The UN gathered donor countries in Geneva on Monday to shore up 434 million dollars in aid for the world’s fastest-growing refugee crisis that has been unfolding between Myanmar and Bangladesh.
Bangladesh, one of Asia’s poorest countries, has taken in some 580,000 minority Rohingyas who have fled alleged atrocities in Myanmar’s Rakhine state since August.
The sum is calculated to fund UN operations until the end of February in Bangladesh, which has kept its borders open, despite being one of Asia’s poorest countries.
UN High Commissioner for Refugees, Filippo Grandi said: “It’s a pretty grim situation.
“The needs are massive.”
Refuges in and around the Bangladeshi fishing town of Cox’s Bazar have faced food and water shortages, lack of shelters and inadequate sanitation facilities, raising the risk of disease outbreaks.
Nearly six out of 10 refugees are children, many of them arriving malnourished.
The Rohingyas are a marginalised Muslim group in Buddhist-majority Myanmar.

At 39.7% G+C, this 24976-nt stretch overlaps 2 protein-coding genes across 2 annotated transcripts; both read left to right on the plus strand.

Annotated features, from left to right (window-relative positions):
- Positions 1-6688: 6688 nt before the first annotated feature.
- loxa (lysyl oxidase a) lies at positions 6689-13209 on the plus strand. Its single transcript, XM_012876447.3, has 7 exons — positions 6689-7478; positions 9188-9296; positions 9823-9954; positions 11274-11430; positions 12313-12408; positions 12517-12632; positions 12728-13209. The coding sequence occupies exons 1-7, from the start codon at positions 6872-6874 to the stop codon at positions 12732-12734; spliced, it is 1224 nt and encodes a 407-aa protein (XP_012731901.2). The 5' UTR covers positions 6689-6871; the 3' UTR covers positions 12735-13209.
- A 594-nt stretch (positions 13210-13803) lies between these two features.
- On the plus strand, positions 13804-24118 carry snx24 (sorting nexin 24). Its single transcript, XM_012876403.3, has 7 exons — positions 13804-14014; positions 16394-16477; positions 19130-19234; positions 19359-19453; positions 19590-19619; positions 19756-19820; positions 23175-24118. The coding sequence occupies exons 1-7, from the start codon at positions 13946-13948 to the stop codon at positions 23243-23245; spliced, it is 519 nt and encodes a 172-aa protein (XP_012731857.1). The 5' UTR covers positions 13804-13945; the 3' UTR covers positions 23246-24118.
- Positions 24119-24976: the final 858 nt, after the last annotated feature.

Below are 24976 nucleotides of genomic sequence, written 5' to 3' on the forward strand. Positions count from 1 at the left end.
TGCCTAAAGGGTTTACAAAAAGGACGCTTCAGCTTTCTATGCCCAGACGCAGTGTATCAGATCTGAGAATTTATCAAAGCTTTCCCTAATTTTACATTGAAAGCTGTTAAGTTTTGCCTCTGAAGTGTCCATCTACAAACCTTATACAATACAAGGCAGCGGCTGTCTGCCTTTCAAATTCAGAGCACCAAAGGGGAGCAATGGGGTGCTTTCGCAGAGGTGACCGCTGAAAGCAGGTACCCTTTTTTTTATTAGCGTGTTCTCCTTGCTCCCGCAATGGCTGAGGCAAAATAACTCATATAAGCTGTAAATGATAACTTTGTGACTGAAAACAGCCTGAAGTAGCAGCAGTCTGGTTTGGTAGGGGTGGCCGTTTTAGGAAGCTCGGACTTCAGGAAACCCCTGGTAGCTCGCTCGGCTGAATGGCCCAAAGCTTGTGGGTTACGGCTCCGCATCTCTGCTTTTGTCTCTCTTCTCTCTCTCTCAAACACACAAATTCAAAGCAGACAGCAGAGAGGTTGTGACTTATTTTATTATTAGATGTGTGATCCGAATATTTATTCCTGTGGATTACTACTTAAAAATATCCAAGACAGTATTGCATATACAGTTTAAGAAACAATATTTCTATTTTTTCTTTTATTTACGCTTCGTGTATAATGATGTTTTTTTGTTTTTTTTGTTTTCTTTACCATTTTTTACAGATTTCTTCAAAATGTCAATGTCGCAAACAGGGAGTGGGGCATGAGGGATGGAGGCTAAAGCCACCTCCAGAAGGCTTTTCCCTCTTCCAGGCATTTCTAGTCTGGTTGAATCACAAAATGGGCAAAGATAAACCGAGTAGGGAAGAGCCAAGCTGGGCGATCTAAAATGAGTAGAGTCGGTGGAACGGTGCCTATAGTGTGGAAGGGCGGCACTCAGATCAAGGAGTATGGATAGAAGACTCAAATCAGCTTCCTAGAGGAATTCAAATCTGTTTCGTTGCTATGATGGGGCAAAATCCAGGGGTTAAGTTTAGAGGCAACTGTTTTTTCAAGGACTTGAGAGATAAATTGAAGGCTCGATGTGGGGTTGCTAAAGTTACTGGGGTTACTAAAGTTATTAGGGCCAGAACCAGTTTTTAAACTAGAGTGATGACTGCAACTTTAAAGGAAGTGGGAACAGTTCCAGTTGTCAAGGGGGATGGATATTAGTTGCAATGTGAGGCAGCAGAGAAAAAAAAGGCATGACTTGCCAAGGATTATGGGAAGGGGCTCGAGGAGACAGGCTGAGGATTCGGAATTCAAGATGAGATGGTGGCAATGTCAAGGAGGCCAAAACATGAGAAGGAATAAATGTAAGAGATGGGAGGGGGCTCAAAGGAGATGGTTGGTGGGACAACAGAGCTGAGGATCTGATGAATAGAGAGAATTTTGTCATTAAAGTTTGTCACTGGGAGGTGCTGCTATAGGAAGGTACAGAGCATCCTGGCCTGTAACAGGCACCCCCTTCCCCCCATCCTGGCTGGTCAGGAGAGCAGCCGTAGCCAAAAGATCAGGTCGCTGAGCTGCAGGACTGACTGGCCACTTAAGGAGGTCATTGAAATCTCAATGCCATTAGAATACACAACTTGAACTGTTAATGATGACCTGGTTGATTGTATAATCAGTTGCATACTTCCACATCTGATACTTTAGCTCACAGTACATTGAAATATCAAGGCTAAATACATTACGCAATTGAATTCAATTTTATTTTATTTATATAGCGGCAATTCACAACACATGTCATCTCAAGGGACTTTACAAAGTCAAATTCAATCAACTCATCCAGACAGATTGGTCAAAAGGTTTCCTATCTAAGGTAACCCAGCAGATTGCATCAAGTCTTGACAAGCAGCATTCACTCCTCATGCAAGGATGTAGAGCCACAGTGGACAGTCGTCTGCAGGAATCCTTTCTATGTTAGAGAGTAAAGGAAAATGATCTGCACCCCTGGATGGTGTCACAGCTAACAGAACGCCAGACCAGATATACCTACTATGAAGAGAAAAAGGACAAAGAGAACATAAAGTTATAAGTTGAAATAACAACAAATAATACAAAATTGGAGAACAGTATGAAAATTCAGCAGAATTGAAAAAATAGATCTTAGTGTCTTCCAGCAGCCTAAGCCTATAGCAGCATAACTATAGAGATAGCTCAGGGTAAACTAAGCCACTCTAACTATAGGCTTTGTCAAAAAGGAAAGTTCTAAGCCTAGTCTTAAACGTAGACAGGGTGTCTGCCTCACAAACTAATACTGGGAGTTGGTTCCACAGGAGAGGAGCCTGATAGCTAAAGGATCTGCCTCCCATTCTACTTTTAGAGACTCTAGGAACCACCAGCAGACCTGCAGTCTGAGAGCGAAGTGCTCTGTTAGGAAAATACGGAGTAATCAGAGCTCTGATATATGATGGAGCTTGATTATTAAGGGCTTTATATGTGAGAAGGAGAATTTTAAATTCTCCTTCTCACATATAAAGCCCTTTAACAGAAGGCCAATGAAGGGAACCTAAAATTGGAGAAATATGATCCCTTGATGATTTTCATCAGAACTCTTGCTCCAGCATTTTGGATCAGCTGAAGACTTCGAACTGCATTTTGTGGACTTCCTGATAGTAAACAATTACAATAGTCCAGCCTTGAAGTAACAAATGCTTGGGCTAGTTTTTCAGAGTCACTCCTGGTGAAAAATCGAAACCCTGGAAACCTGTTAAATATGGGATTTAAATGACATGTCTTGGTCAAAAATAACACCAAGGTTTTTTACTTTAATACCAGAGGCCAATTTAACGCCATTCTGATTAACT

They have been struggling with poverty and discrimination, including the denial of citizenship rights.
In August, Myanmar security forces launched an operation against attacks by Rohingya militants in Rakhine.
UN human rights investigators have concluded that the burning of villages, persecution of community leaders as well as killings and rapes amount to a systematic effort to drive the Rohingyas out.
Beyond appealing for funds, UN leaders urged the international community to get involved to stop the violence and discrimination.
“This is not an isolated crisis,” UN emergency aid chief Mark Lowcock said, pointing to decades of “persecution, violation and displacement.